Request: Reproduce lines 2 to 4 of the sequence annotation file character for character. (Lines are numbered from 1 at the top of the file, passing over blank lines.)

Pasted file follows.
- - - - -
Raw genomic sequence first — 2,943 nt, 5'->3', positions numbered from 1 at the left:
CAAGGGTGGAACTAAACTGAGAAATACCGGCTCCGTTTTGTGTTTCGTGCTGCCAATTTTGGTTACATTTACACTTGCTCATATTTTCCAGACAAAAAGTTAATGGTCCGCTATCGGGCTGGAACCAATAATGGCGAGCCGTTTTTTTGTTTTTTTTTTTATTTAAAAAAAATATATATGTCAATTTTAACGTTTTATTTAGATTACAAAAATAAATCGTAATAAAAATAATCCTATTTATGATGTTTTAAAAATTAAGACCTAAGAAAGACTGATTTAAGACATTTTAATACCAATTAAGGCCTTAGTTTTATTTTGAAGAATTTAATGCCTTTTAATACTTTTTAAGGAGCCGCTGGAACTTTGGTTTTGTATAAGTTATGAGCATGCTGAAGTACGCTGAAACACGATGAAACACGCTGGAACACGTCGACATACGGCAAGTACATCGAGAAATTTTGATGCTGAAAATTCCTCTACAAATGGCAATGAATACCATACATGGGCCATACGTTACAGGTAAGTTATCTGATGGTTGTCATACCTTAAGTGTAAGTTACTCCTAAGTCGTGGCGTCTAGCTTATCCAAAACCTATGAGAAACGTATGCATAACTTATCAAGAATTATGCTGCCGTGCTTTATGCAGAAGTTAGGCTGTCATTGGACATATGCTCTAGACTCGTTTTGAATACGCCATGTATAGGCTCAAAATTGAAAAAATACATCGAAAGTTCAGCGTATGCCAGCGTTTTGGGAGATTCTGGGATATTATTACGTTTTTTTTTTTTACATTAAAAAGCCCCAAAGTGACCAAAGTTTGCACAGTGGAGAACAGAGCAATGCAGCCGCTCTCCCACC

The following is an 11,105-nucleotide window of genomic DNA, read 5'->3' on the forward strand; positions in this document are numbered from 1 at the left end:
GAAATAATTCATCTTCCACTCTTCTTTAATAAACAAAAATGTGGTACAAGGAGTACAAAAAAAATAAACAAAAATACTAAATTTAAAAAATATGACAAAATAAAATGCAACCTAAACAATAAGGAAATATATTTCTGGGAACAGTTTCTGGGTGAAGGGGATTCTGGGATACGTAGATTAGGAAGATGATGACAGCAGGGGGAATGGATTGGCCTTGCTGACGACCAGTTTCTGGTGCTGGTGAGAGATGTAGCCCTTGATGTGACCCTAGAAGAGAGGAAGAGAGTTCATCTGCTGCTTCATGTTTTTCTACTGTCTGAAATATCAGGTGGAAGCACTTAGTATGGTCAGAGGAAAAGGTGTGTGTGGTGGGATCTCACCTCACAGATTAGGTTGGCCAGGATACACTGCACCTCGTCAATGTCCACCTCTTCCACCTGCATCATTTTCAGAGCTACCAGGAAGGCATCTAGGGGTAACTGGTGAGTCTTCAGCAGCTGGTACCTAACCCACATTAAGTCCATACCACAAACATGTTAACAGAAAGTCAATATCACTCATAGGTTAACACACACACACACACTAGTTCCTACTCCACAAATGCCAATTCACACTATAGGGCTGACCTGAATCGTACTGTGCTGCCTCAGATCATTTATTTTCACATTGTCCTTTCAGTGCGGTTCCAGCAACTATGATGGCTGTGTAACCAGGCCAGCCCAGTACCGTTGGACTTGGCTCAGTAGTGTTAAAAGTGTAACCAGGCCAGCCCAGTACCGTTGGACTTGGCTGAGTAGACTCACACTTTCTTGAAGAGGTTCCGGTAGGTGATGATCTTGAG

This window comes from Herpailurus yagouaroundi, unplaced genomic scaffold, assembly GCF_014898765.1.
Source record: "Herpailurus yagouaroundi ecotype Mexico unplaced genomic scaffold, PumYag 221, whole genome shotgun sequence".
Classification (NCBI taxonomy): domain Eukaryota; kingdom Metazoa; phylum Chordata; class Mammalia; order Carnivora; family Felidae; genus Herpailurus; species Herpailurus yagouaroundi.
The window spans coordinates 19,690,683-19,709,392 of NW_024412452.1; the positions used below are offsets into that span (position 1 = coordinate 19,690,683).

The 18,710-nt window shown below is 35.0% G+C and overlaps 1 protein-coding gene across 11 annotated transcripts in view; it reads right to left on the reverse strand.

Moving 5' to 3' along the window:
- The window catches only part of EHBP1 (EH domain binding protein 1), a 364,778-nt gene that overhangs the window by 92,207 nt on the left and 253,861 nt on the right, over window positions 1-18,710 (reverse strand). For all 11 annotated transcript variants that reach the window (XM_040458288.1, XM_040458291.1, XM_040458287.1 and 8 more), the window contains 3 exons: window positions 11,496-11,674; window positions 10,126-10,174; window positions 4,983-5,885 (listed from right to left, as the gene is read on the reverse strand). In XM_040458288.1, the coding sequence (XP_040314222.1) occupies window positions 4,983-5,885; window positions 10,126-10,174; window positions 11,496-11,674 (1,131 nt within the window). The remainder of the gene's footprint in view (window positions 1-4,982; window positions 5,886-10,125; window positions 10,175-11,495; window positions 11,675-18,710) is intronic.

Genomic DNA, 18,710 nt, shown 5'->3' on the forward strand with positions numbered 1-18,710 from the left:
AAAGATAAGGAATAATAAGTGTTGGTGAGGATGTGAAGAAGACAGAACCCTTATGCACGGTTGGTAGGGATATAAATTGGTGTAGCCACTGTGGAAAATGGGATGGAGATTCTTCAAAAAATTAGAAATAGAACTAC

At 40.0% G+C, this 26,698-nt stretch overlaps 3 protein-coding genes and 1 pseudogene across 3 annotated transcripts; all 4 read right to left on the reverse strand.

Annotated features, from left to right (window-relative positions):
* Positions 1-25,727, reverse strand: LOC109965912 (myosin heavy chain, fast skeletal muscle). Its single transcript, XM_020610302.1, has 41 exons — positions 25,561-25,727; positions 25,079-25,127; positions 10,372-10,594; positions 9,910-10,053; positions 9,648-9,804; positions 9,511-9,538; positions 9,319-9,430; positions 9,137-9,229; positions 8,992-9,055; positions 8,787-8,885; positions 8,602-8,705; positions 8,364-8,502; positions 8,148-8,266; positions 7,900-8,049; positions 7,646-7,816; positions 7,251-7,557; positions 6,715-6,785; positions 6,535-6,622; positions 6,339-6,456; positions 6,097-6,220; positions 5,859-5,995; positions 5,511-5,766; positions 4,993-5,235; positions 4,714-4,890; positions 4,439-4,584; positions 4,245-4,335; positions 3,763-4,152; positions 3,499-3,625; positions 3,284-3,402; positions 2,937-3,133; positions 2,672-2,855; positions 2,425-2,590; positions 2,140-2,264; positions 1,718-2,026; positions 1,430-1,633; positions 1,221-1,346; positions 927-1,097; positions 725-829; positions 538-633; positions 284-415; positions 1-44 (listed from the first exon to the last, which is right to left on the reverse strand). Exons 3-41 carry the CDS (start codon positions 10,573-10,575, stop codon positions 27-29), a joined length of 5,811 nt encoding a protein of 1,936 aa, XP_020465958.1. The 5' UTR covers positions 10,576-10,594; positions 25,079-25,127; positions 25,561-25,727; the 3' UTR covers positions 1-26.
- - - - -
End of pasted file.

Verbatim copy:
CAAGGGTGGAACTAAACTGAGAAATACCGGCTCCGTTTTGTGTTTCGTGCTGCCAATTTTGGTTACATTTACACTTGCTCATATTTTCCAGACAAAAAGTTAATGGTCCGCTATCGGGCTGGAACCAATAATGGCGAGCCGTTTTTTTGTTTTTTTTTTTATTTAAAAAAAATATATATGTCAATTTTAACGTTTTATTTAGATTACAAAAATAAATCGTAATAAAAATAATCCTATTTATGATGTTTTAAAAATTAAGACCTAAGAAAGACTGATTTAAGACATTTTAATACCAATTAAGGCCTTAGTTTTATTTTGAAGAATTTAATGCCTTTTAATACTTTTTAAGGAGCCGCTGGAACTTTGGTTTTGTATAAGTTATGAGCATGCTGAAGTACGCTGAAACACGATGAAACACGCTGGAACACGTCGACATACGGCAAGTACATCGAGAAATTTTGATGCTGAAAATTCCTCTACAAATGGCAATGAATACCATACATGGGCCATACGTTACAGGTAAGTTATCTGATGGTTGTCATACCTTAAGTGTAAGTTACTCCTAAGTCGTGGCGTCTAGCTTATCCAAAACCTATGAGAAACGTATGCATAACTTATCAAGAATTATGCTGCCGTGCTTTATGCAGAAGTTAGGCTGTCATTGGACATATGCTCTAGACTCGTTTTGAATACGCCATGTATAGGCTCAAAATTGAAAAAATACATCGAAAGTTCAGCGTATGCCAGCGTTTTGGGAGATTCTGGGATATTATTACGTTTTTTTTTTTTACATTAAAAAGCCCCAAAGTGACCAAAGTTTGCACAGTGGAGAACAGAGCAATGCAGCCGCTCTCCCACC

The following is an 11,105-nucleotide window of genomic DNA, read 5'->3' on the forward strand; positions in this document are numbered from 1 at the left end:
GAAATAATTCATCTTCCACTCTTCTTTAATAAACAAAAATGTGGTACAAGGAGTACAAAAAAAATAAACAAAAATACTAAATTTAAAAAATATGACAAAATAAAATGCAACCTAAACAATAAGGAAATATATTTCTGGGAACAGTTTCTGGGTGAAGGGGATTCTGGGATACGTAGATTAGGAAGATGATGACAGCAGGGGGAATGGATTGGCCTTGCTGACGACCAGTTTCTGGTGCTGGTGAGAGATGTAGCCCTTGATGTGACCCTAGAAGAGAGGAAGAGAGTTCATCTGCTGCTTCATGTTTTTCTACTGTCTGAAATATCAGGTGGAAGCACTTAGTATGGTCAGAGGAAAAGGTGTGTGTGGTGGGATCTCACCTCACAGATTAGGTTGGCCAGGATACACTGCACCTCGTCAATGTCCACCTCTTCCACCTGCATCATTTTCAGAGCTACCAGGAAGGCATCTAGGGGTAACTGGTGAGTCTTCAGCAGCTGGTACCTAACCCACATTAAGTCCATACCACAAACATGTTAACAGAAAGTCAATATCACTCATAGGTTAACACACACACACACACTAGTTCCTACTCCACAAATGCCAATTCACACTATAGGGCTGACCTGAATCGTACTGTGCTGCCTCAGATCATTTATTTTCACATTGTCCTTTCAGTGCGGTTCCAGCAACTATGATGGCTGTGTAACCAGGCCAGCCCAGTACCGTTGGACTTGGCTCAGTAGTGTTAAAAGTGTAACCAGGCCAGCCCAGTACCGTTGGACTTGGCTGAGTAGACTCACACTTTCTTGAAGAGGTTCCGGTAGGTGATGATCTTGAG